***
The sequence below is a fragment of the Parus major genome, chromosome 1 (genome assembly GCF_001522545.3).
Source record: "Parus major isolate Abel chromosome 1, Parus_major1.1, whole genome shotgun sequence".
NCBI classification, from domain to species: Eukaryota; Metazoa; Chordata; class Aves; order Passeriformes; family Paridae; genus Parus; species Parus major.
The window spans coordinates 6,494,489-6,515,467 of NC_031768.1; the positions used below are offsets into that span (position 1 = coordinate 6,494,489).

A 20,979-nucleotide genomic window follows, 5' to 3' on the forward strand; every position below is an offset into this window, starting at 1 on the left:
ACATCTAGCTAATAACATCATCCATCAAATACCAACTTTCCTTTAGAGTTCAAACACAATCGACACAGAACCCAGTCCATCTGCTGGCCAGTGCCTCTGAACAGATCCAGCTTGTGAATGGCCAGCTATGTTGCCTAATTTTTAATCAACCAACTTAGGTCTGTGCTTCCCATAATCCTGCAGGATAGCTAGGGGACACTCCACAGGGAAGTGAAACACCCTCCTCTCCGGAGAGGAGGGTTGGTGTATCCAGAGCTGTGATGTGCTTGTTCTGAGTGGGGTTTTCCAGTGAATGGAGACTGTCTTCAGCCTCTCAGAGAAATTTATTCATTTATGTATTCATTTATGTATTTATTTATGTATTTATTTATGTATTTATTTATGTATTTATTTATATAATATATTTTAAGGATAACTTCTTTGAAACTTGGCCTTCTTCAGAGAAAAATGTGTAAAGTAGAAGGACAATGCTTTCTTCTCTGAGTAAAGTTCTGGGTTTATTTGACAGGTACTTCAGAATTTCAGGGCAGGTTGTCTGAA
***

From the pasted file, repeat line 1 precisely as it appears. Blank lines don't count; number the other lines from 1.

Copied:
The sequence below is a fragment of the Parus major genome, chromosome 1 (genome assembly GCF_001522545.3).